Wednesday, June 02, 2010
Two days after Somali’s name on no-fly list forces flight change, he is mysteriously sent – by land – to the United States for further questioning
The notion that he might fly over the United States so distressed U.S. counterterrorism officials that they had his transatlantic flight reroute to Canada, just to pull him off the 150-passenger jet.
Forty-eight hours later, he was driven by border guards to Champlain, N.Y.
, to enter his adopted home by land. On Wednesday, U.S. agents will be picking up where Canadian agents left off, questioning the mystery man.
The saga of Abdirahman Ali Gaal, a Somali-born U.S. resident believed to be in his 30s, is far from over. The core allegations are unknown. But security officials point out that they are cracking down on Somalia-based groups operating inside North America – especially fanatics recruiting youth for an Islamist insurgency overseas.
Such considerations, it appears, are being brought to bear on the case of Mr. Gaal, whose Aeromexico
flight from France to Mexico was forced to divert to Montreal on Sunday.
Mr. Gaal had a secret notoriety: Some time in the past few years, U.S. officials placed him on their no-fly list. This means he was deemed a significant threat if left to his own devices in U.S. airspace.
After the plane was rerouted to Montreal, federal agents jailed him until his transfer could take place.
“Today at 4:00 p.m., the Canada Border Services Agency
turned over Abdirahman Ali Gaal to U.S. authorities,” the CBSA said Tuesday evening in a statement.
One official said this was a rapid deportation, as Mr. Gaal had committed a past offence in Canada – never defined – that rendered him forever inadmissible. This handover scuttled a scheduled detention-review hearing in Montreal on Wednesday, which was to have delved into some of the evidence.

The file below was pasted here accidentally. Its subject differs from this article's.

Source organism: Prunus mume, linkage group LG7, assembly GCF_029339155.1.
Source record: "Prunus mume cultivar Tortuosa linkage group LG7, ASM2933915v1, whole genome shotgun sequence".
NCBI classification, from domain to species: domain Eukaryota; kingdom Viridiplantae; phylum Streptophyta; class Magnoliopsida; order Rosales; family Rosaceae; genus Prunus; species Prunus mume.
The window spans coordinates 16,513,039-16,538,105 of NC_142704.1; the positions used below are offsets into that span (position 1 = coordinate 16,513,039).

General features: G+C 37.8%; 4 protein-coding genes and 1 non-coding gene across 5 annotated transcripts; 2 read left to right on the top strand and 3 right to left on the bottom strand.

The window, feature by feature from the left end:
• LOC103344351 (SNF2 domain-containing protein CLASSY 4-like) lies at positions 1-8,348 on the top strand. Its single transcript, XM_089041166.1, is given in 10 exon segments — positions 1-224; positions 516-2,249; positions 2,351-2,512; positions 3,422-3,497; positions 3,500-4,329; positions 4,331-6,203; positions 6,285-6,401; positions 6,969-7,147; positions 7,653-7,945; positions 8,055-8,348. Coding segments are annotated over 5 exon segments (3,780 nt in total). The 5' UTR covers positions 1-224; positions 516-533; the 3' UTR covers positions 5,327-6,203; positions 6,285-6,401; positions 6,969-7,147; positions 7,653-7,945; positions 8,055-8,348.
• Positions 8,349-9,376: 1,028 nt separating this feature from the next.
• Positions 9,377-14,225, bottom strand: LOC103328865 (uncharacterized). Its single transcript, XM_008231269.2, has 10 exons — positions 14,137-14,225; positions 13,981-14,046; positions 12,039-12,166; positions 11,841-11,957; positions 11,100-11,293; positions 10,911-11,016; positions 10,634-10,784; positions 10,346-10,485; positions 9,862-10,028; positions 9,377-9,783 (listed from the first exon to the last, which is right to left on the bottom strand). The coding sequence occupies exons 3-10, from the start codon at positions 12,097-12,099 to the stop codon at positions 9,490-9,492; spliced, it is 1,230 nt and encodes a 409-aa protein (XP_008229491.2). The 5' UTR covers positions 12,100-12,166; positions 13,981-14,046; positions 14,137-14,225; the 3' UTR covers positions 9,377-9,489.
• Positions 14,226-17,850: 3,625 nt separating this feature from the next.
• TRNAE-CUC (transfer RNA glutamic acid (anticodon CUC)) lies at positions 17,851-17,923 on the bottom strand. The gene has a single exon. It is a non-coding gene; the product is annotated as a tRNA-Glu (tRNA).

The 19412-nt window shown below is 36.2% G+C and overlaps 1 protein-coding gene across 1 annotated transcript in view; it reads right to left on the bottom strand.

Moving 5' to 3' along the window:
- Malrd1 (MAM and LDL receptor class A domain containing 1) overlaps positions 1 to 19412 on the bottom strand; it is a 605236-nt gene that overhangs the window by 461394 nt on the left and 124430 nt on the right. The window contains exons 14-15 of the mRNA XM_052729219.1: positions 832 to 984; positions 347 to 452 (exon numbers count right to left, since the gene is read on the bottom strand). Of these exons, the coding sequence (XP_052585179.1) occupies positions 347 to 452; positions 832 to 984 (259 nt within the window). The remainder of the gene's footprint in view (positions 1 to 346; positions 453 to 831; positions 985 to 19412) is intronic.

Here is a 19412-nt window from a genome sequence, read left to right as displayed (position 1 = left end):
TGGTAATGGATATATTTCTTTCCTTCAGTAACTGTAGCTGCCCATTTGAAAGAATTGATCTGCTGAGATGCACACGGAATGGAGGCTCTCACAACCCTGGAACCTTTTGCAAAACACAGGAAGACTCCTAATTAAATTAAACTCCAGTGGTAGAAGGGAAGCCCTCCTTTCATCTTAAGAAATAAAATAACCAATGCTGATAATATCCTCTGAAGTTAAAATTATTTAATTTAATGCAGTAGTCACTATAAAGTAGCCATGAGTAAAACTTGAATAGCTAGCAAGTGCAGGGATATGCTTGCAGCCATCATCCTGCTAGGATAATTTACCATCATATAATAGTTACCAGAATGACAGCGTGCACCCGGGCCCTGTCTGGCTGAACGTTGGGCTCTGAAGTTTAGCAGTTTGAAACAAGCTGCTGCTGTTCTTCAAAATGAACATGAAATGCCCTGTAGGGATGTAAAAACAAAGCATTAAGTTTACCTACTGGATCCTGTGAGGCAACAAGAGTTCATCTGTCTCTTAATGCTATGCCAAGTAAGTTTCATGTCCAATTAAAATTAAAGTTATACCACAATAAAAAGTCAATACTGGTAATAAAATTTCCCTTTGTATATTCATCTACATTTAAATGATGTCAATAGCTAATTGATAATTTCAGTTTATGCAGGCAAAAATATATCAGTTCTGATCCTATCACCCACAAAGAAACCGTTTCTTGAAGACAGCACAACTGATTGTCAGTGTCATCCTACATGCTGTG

The security jitters are based, at least in part, on the ascendancy of Somalia’s al-Shabab
The Taliban-style guerrillas are recruiting youth from Europe and North America to join them in Somalia. Counterterrorism officials fear young men will return from the insurgency bringing notions of an armed anti-American jihad with them.
Believed to have been born in the 1970s, Mr. Gaal is a decade older than a typical al-Shabab recruit. He is a legal U.S. resident who appears to have split his time between East Africa and North America.
Sources say Mr. Gaal lived in Minneapolis and Seattle in the 1990s. Bankruptcy records filed in Seattle suggest that he, or a man with a very similar name, worked for a technology company before filing for bankruptcy in 2001.
One source said that just two years ago, Mr. Gaal applied for refugee status in Canada, under a different name. He left before the application was processed.
In the United States, smuggling networks are being scrutinized for sending scores of Somali asylum seekers across the Mexican border. Just last week, U.S. officials in Texas were warned to be on the lookout for a particular al-Shabab suspect taking that route.
But this was not Mr. Gaal. No charges have been filed as the investigation continues.
“Mr. Gaal, a legal permanent resident, was returned to the United States, where he is currently being questioned,” Matt Chandler
, a spokesman for the U.S. Department of Homeland Security, said in an e-mail.